Of course we are aware that the Ballarat Council have requested $53 million to finish construction of new permanent stands to seat up to 16,000-18,000 at Mars Stadium which means that the scaffold stand would be more likely a 10-12,000 seater (representing one that would be about 60% of the height of the one depicted). The image below also shows the warm up track being temporarily placed on top of the North Ballarat Number 2 Oval, where as the warm up track will most definitely be a permanent track built South on the Showgrounds or to the North. The image below does not take into account new entry gates that have been constructed recently. As I said, don't get too excited the image is just to sell an idea. :)

Further the light towers depicted would definitely not be large enough to illuminate the arena. It is planned to spend $3.5 million to replace the existing 37m towers which apparently illuminate the arena to a miserly 300 lux with new 50 metre high LED fitted towers that will illuminate the arena to 1000 lux. They will be similar to the towers recently installed at Princess Park in Melbourne and what are about to be erected at the Whitten Oval in Footscray.

There is a budget of $2.6 billion for the Games of which about half would be spent of infrastructure (Stadiums, new housing and transport upgrades to and around the host cities) so it won't get done on the cheap as they want to leave good infrastructure as a legacy of the Games. ;)

spacer.png

Image credit: Roogal (Bigfooty)

As I outlined in a previous post about what the design cues would be for the new permanent built features of Mars Stadium, we need to look no further than the rear of the existing Eureka Stand which is designed by Peddle Thorp with translucent triangular panels that are designed to be LED back-lit at night to provide different effects depending upon the event or the season.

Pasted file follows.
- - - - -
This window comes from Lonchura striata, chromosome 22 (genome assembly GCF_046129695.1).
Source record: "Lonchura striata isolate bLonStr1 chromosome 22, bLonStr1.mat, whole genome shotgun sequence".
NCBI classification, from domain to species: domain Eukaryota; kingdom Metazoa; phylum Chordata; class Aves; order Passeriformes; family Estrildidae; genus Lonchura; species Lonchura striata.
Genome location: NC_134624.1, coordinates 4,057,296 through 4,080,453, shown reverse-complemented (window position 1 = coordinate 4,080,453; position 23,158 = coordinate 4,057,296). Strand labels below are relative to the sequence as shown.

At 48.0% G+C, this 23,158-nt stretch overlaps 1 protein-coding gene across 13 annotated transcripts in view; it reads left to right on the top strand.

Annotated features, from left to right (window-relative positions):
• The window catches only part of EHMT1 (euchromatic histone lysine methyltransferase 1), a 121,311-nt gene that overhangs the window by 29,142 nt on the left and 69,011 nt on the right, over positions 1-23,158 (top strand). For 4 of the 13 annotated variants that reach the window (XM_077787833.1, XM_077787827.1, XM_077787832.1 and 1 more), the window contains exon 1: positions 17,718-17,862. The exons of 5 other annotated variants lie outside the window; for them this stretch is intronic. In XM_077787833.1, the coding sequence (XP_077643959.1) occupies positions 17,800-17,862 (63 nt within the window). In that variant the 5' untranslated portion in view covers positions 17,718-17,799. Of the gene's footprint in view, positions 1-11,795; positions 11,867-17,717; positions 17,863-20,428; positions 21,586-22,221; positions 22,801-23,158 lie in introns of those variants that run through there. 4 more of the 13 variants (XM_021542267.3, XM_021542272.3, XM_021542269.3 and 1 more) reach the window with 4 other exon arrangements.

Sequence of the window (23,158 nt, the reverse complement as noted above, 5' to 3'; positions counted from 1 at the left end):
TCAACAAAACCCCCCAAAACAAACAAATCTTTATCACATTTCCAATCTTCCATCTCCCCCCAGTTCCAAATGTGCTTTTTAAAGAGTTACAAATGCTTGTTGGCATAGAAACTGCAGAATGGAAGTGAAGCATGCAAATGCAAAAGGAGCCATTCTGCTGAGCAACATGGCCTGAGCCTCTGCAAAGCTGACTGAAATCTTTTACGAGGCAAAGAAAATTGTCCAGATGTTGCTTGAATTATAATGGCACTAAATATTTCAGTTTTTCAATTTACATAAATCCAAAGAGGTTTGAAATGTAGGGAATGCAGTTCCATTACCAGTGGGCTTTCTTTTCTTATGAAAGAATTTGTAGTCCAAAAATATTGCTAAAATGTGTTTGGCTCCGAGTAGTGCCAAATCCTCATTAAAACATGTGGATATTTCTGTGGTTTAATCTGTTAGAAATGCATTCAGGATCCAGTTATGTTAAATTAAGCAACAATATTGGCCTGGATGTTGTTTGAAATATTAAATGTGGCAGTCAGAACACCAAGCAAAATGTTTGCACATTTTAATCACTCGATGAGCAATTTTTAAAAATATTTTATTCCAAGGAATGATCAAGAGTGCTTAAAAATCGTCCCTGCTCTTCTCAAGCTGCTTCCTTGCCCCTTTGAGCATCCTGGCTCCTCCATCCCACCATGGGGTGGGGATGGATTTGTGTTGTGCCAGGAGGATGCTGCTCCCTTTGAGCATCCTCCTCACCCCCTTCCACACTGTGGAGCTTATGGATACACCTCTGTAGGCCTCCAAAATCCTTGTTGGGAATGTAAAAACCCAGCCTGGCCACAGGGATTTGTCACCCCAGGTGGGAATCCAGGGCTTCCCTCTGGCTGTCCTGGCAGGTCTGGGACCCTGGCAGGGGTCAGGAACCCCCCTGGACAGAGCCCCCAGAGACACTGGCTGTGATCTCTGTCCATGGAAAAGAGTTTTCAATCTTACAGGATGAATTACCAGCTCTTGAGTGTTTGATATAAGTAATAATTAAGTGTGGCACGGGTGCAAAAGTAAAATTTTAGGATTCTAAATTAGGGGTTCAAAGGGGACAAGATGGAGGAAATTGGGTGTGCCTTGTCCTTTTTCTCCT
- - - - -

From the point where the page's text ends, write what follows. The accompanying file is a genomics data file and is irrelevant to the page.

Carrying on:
spacer.png

spacer.png

spacer.png 

It's interesting to go back and to see how things evolved. Consider that this was GMHBA Stadium not even 18 years ago:

spacer.png

Or we consider the different evolved ideas for Eureka/Mars Stadium over time:

spacer.png

Original 2009 concept of a 20,000 capacity ground that included a 5000 capacity indoor exhibition arena.

spacer.png

There was this concept from 2015 which became the basic framework for the current design of the stadium although the roof-work covering the stands and the rear design of the stands was re-worked after considerable backlash from the residents of White Avenue who complained that the stand would be too high and shadow their yards into the morning which is how the current Eureka Stand got its curved roof and triangular facade. The residents were happy with that compromise.